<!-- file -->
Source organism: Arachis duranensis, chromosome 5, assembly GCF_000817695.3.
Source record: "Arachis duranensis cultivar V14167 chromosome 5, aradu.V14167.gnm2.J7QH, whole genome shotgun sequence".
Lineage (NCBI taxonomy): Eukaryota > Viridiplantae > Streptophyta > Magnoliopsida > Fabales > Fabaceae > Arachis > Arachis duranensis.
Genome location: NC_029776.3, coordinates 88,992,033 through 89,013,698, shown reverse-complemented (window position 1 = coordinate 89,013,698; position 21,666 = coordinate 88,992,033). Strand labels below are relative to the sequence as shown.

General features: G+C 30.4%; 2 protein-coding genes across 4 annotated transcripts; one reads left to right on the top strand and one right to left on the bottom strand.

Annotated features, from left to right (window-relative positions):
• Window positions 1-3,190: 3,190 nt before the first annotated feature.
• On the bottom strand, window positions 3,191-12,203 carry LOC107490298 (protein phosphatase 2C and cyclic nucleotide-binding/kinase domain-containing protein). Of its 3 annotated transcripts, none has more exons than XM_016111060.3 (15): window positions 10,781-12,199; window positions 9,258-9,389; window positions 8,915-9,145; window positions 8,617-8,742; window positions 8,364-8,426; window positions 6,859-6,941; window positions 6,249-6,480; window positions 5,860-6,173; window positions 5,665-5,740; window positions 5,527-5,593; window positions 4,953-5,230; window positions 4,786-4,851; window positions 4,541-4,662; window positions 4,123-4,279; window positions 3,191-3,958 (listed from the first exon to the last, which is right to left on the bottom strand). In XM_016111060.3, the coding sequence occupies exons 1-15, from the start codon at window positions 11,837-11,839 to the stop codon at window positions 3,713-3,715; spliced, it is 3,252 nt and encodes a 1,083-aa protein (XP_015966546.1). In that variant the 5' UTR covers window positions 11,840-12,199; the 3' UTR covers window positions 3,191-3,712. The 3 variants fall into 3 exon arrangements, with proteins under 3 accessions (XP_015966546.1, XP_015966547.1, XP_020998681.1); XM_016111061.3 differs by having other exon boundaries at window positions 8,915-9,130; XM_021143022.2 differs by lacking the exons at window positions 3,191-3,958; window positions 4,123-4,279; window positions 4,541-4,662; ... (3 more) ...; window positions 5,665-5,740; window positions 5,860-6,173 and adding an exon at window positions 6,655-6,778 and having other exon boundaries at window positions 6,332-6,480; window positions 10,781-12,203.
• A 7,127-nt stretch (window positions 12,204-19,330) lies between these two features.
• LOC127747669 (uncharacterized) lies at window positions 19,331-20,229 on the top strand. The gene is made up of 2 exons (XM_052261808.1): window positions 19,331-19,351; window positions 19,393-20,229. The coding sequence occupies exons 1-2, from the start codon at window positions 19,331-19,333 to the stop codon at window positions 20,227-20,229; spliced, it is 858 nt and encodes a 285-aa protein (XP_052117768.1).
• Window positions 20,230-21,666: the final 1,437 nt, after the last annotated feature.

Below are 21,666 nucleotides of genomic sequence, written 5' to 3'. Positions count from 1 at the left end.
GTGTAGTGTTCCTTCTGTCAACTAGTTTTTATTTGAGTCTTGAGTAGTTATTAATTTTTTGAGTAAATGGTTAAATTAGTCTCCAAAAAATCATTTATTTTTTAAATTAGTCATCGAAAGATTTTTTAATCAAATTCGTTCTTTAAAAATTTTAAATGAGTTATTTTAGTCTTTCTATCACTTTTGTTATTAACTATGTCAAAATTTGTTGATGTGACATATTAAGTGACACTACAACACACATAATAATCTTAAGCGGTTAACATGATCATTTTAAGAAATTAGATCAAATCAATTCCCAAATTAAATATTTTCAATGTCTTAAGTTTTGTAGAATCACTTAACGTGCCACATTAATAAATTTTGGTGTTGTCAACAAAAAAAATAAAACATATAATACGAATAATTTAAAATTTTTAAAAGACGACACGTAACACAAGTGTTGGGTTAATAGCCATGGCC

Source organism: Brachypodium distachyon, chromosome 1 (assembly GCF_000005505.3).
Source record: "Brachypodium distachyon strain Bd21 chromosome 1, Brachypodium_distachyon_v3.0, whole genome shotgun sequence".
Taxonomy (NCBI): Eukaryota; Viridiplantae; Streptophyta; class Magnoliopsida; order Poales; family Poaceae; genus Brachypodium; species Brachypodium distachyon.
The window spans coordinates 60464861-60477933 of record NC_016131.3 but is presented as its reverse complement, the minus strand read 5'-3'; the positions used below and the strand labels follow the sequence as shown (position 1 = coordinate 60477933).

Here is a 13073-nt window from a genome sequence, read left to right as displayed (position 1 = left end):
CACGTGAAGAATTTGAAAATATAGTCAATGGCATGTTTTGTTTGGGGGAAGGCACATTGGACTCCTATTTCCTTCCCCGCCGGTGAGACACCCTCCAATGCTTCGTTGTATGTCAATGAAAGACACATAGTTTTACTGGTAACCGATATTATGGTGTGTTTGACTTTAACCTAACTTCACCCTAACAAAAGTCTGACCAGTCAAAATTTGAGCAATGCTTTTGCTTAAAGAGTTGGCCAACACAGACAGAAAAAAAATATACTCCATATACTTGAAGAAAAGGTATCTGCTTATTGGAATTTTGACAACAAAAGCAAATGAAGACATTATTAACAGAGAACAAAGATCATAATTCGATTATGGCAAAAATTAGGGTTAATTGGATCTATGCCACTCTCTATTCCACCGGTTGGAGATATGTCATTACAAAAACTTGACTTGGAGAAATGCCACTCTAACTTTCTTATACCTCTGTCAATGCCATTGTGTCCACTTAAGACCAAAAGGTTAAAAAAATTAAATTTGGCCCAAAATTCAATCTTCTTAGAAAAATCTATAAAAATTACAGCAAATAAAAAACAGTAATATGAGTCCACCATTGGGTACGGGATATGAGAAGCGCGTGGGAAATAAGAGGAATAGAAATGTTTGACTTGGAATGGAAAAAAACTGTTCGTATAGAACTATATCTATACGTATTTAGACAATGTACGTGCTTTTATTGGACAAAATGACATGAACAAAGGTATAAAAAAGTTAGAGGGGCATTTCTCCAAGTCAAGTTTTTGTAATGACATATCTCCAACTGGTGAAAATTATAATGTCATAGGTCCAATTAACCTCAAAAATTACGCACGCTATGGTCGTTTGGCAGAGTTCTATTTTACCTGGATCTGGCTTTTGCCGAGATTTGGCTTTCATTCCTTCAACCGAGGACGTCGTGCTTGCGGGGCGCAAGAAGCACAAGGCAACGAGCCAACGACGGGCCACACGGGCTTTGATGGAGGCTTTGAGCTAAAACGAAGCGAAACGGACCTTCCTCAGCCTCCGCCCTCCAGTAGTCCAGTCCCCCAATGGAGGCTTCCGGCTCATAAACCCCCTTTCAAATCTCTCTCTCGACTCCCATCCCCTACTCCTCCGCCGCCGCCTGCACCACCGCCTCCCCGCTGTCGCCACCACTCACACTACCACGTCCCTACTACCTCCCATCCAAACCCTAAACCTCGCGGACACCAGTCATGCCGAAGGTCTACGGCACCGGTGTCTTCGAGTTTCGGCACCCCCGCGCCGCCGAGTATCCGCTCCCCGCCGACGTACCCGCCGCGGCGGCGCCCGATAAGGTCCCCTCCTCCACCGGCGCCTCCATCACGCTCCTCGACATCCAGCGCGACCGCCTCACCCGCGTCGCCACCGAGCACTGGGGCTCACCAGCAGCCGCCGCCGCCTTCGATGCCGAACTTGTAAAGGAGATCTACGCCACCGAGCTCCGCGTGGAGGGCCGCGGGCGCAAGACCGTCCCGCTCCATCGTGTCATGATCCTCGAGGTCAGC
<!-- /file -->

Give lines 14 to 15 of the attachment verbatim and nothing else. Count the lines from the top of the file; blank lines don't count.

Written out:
Source organism: Brachypodium distachyon, chromosome 1 (assembly GCF_000005505.3).
Source record: "Brachypodium distachyon strain Bd21 chromosome 1, Brachypodium_distachyon_v3.0, whole genome shotgun sequence".